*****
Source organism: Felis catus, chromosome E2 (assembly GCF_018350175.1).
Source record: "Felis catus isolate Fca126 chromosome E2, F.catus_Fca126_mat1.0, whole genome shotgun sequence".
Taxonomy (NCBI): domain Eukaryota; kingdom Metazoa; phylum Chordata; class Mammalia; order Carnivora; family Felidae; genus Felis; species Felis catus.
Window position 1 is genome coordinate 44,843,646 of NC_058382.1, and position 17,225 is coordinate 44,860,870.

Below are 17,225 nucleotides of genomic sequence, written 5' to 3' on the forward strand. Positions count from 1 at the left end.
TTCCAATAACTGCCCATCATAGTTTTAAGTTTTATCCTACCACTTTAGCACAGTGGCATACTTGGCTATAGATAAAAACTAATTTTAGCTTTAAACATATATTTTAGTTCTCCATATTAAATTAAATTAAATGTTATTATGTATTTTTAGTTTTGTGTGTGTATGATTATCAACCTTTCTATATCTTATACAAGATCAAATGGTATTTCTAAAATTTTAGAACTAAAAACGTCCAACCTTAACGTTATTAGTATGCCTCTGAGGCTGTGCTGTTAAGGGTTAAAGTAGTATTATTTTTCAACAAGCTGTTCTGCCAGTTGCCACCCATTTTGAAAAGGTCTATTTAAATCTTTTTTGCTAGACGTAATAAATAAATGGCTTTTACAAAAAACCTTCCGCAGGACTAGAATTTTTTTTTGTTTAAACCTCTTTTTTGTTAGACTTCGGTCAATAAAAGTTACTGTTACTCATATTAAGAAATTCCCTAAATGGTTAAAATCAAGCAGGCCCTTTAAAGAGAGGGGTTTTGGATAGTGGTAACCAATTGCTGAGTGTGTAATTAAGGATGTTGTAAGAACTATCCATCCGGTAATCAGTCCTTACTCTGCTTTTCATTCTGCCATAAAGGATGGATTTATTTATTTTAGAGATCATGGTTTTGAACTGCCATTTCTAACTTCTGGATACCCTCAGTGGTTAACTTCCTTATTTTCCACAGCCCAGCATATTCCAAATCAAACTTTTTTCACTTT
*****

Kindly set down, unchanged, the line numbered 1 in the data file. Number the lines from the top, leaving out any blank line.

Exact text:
Source organism: Felis catus, chromosome E2 (assembly GCF_018350175.1).